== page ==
'Hopeless Nation': Meet Mosul’s first rap collective

'Hopeless Nation': Meet Mosul’s first rap collective
The New Arab Meets: Iraqi hip-hop artists Zayn Adam, Boika, MC Reko and Yabangi who blame the US-led fight against the Islamic State group for the horrors they survived.
5 min read
MRG's lyrics evoke terrorism, politics, and the corruption which blights Iraq [Sebastian Castelier]
At 10am, Zayn Adam opens the door to his tiny hair salon on the east bank of the River Tigris in Mosul, a major city in northern Iraq. 

But today, the scissors will have to wait. Today, it's all about rap. Zayn has set up a recording studio in the back of his shop where he is crafting a song about the upcoming Iraqi parliamentary elections, scheduled for May 12. 

Suddenly the doors fly open and in walk in Yabangi and brothers Boika and MC Reko. Together, the four of them formed Mosul's first hip-hop collective.

"Rap is kind of niche in Iraq because it's western music," says Adam, who serves up pitta bread, cream cheese and tea.

Adam's first memories of rap stem from the 2000s, when he was listening to Sawa, an Arab-American radio station. "It was very old-school: there was Dr Dre, Snoop Dogg, Biggie, Tupac." Rap only became well-known in Iraq a decade later, thanks to the efforts of Saudi rapper Qusai Kheder performing on Arabs Got Talent, a reality television talent show popular across the Middle East.

"It's a style of music that is really suitable for direct criticism," Yabangi said.

Watch: Yabangi and Zayn Adam provide
lead vocals on their latest track, 'The Sultan Ordered'

Meaning "foreigner" in Turkish, Yabangi is a nickname that he chose after fleeing to Turkey in 2014.

"I was still a tourism student and had to wear a suit with a bow tie. Because of that, I was whipped by the IS police because it wasn't a 'proper outfit'."

Back in Mosul in March 2017, Yabangi discovered 'MRG hip hop Mosul' on Facebook. Joining them, they formed the city's first rap outfit.

Their videos only get a few thousand views on YouTube. But the band enjoys a solid reputation in real life. "We have a lot of fans in Mosul," said Adam. On New Year's Day, 'MRG hip-hop Mosul' performed on an outdoor stage.

Even a few months ago such a thing would have been unthinkable, even suicidal. Under the yoke of IS rule, the list of prohibitionsstretched seemingly endlessly: printed or tight clothes, cigarettes, shisha - and music. And certainly rap, representative here of American pop culture.

MC Reko and his brother Boika remained confined to their homes when IS controlled northern Iraq. "We risked being killed for it, but playing rap gave us a chance to decompress and vent our anger," Boika says, wearing a leather jacket. "We started writing lyrics about atrocities in 2015. Our neighbours were IS members, so we had to be very discreet."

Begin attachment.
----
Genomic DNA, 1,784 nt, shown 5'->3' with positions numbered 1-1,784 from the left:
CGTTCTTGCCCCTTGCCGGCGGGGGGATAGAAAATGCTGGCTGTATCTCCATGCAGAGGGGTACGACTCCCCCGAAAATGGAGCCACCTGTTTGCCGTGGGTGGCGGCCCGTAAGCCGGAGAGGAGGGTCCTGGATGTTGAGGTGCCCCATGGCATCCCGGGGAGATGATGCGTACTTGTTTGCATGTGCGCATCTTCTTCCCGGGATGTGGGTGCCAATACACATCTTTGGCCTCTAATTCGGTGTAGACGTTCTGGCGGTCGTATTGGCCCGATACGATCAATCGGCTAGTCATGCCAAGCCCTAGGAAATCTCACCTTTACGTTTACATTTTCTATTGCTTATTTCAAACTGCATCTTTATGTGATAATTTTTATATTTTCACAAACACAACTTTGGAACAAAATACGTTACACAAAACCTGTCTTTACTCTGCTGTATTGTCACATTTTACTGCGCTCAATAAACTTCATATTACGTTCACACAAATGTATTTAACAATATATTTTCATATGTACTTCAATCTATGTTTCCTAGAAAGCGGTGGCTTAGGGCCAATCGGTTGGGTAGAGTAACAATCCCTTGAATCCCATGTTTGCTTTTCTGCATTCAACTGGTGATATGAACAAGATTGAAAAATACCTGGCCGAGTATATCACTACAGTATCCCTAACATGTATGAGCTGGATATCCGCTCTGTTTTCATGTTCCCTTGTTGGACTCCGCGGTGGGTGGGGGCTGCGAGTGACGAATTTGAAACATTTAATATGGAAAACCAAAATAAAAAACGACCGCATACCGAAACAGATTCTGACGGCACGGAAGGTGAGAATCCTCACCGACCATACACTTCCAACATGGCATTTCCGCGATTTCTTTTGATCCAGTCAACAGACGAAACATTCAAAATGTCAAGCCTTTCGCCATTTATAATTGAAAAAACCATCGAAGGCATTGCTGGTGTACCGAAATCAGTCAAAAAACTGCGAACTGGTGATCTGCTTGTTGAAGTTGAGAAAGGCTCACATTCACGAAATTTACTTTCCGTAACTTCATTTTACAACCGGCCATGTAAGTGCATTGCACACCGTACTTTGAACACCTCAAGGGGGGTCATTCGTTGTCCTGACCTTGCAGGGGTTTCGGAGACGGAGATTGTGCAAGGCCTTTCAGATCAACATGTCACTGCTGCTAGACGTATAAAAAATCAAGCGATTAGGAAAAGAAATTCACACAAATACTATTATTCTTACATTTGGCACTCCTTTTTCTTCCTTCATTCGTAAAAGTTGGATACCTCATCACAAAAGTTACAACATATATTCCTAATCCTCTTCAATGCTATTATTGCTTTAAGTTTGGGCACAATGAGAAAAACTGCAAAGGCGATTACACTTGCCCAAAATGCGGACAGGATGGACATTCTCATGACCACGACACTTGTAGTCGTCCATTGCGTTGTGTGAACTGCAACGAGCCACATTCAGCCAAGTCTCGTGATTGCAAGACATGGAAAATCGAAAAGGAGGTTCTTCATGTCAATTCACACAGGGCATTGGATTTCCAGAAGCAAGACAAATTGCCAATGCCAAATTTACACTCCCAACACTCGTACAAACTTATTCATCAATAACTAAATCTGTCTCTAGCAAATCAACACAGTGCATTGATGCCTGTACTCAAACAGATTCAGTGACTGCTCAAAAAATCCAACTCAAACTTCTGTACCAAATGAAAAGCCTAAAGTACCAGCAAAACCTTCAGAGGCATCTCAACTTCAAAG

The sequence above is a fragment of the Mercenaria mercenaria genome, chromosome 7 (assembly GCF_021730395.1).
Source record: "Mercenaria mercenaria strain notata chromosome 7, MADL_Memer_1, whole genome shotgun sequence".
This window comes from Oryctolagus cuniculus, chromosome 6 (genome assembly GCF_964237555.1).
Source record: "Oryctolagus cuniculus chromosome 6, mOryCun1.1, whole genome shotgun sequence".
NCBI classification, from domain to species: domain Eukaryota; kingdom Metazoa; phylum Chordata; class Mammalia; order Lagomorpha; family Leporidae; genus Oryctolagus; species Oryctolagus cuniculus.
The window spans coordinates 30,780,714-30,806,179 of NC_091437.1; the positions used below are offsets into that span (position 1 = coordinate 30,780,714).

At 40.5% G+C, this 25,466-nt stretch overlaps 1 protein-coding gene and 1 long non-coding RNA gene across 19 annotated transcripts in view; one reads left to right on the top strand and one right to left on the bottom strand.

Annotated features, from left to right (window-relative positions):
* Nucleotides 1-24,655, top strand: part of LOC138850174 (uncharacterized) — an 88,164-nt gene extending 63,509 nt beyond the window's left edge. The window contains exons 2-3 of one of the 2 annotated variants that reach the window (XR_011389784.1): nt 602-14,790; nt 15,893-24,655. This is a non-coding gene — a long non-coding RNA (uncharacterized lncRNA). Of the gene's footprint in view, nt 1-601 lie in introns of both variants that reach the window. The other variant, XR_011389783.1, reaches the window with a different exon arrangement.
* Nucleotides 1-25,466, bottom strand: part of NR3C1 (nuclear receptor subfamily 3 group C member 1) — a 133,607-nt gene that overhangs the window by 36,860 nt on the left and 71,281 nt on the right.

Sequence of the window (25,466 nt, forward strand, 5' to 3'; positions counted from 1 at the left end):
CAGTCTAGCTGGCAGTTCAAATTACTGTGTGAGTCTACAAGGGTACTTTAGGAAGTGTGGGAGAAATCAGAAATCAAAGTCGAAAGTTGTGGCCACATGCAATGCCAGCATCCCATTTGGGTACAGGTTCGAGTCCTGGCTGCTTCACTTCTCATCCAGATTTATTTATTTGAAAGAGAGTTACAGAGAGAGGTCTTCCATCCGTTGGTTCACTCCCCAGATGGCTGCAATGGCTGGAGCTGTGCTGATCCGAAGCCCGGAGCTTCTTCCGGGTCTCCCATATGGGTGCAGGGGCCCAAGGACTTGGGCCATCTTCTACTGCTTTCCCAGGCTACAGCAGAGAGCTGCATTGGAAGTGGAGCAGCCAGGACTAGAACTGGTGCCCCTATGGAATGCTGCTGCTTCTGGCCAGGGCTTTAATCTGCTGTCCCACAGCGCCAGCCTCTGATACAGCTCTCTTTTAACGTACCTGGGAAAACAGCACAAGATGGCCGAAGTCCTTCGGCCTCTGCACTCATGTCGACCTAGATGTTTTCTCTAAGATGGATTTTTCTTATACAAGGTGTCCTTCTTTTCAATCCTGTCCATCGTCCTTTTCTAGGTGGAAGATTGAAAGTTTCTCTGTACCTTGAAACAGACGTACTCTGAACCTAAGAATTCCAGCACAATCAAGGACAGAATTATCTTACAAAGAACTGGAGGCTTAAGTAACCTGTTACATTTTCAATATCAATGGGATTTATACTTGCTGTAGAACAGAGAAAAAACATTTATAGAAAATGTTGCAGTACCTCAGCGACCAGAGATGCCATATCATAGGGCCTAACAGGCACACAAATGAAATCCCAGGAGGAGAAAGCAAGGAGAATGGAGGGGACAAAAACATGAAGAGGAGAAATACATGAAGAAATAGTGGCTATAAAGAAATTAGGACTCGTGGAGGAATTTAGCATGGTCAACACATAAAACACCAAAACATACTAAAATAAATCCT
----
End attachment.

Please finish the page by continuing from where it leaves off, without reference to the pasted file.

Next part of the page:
The Islamic State group's police conducted an operation in Boika's neighbourhood to confiscate electronic devices. "I had to break the hard drive with all my recordings in a hurry before they came to us," the musician regrets.

Mosul was devastated in the battle to reclaim the city from the Islamic State group [Sebastian Castelier]

Yet Boika remembers one of his tracks, entitled Hopeless Nation:

"Damage, anger, breakage and rape. Displaced, immigrants... This is not the religion of Islam but of terrorists."

The poem then turns into a patriotic ode:

"O Iraq, when will you be like before? You are the cradle of civilizations... The most beautiful minarets are in Mosul, and Basra is the city of dates. Najaf is a secret land. You have the Sumerian mother goddess who plays wonderfully with her harp. And glories like Jasmine who perfumed the whole earth but now finds herself stabbed."

Under Saddam Hussein, if you spoke, you would die. Today, you have freedom of expression, as long as you can stay alive

His fellow artists share his nostalgia for their childhood in Mosul. "My mother is Kurdish, my father is Arab and I was looked after by my Christian neighbours when my parents went to work. I wasn't aware of all these confessional differences," Adam said.

After the fall of Saddam in 2003, sectarian tensions erupted, and Islamist groups soon reigned through terror.

Watch: MC Boika takes the lead on 'Allah is the greatest'

"Under Saddam Hussein, if you spoke, you would die," said Adam. "Today, you have freedom of expression, as long as you can stay alive."

Back from forced exile, the rappers are determined to speak out as long as they can. "Coming back here was like a second birth for me," remembers Adam. Six months after the end of the war against IS, no one can predict Mosul's future. For the time being, denizens of Iraq's second city enjoy a relative calm after so much suffering.

But the winds of change threaten to blow away this spring air at any moment.

The rappers focus on the post-war period. "We sing about corruption, war and politics," Adam lists. "We don't know if it's a country or a tomb. We persist in hoping to live a minute of joy before we are all white-haired."

MC Reko's latest contribution is Message for Trump, a searing critique of the US-led coalition's fight against IS to reclaim Mosul's old city. It was in this labyrinthine maze of alleyways, on the west bank of the Tigris, that the last IS fighters hid in July 2017.

Before the era of IS, the old city was the nerve centre of Mosul. Nowadays, it is a field of ruins, the scene of many civilian deaths.

"It is a lie to say that airstrikes are precise," raps MC Reko. "They have eliminated an entire species. The proof is that Mosul's youth has turned into rubble... We hear the voice that vanishes from under the rubble. We're an afterthought."

In the small hairdressing salon, the rappers get up from the couch and turn the computer on. Today's recording can finally start.

Laurene Daycard and Sebastian Castelier are French journalists working in Iraq.

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